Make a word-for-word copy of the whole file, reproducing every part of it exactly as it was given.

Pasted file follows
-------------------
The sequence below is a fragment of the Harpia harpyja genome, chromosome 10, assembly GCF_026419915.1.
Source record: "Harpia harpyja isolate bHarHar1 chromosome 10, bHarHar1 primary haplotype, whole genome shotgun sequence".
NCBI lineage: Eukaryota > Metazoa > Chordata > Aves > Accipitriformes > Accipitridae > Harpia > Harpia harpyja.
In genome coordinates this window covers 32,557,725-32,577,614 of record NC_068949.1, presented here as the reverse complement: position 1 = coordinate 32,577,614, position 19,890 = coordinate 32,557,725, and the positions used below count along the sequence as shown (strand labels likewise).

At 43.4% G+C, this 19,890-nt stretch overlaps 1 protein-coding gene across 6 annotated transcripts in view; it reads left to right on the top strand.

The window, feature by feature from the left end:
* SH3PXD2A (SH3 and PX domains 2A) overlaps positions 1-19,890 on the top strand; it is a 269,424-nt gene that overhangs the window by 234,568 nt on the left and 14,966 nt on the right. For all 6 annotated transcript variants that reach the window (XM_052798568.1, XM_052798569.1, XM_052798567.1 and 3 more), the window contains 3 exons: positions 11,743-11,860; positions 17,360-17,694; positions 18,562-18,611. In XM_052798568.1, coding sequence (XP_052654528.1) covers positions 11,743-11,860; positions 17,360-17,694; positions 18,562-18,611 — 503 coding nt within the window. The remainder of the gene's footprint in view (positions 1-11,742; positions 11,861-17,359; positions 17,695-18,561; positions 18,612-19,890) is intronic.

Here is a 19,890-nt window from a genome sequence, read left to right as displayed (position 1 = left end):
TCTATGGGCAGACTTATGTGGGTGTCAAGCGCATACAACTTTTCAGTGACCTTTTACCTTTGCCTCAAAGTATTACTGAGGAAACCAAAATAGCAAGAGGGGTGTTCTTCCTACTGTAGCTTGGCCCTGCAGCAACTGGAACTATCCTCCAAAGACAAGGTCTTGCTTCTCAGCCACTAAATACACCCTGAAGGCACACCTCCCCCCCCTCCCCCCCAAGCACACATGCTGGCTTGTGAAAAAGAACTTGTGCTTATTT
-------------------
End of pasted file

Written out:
The sequence below is a fragment of the Harpia harpyja genome, chromosome 10, assembly GCF_026419915.1.
Source record: "Harpia harpyja isolate bHarHar1 chromosome 10, bHarHar1 primary haplotype, whole genome shotgun sequence".
NCBI lineage: Eukaryota > Metazoa > Chordata > Aves > Accipitriformes > Accipitridae > Harpia > Harpia harpyja.
In genome coordinates this window covers 32,557,725-32,577,614 of record NC_068949.1, presented here as the reverse complement: position 1 = coordinate 32,577,614, position 19,890 = coordinate 32,557,725, and the positions used below count along the sequence as shown (strand labels likewise).

At 43.4% G+C, this 19,890-nt stretch overlaps 1 protein-coding gene across 6 annotated transcripts in view; it reads left to right on the top strand.

The window, feature by feature from the left end:
* SH3PXD2A (SH3 and PX domains 2A) overlaps positions 1-19,890 on the top strand; it is a 269,424-nt gene that overhangs the window by 234,568 nt on the left and 14,966 nt on the right. For all 6 annotated transcript variants that reach the window (XM_052798568.1, XM_052798569.1, XM_052798567.1 and 3 more), the window contains 3 exons: positions 11,743-11,860; positions 17,360-17,694; positions 18,562-18,611. In XM_052798568.1, coding sequence (XP_052654528.1) covers positions 11,743-11,860; positions 17,360-17,694; positions 18,562-18,611 — 503 coding nt within the window. The remainder of the gene's footprint in view (positions 1-11,742; positions 11,861-17,359; positions 17,695-18,561; positions 18,612-19,890) is intronic.

Here is a 19,890-nt window from a genome sequence, read left to right as displayed (position 1 = left end):
TCTATGGGCAGACTTATGTGGGTGTCAAGCGCATACAACTTTTCAGTGACCTTTTACCTTTGCCTCAAAGTATTACTGAGGAAACCAAAATAGCAAGAGGGGTGTTCTTCCTACTGTAGCTTGGCCCTGCAGCAACTGGAACTATCCTCCAAAGACAAGGTCTTGCTTCTCAGCCACTAAATACACCCTGAAGGCACACCTCCCCCCCCTCCCCCCCAAGCACACATGCTGGCTTGTGAAAAAGAACTTGTGCTTATTT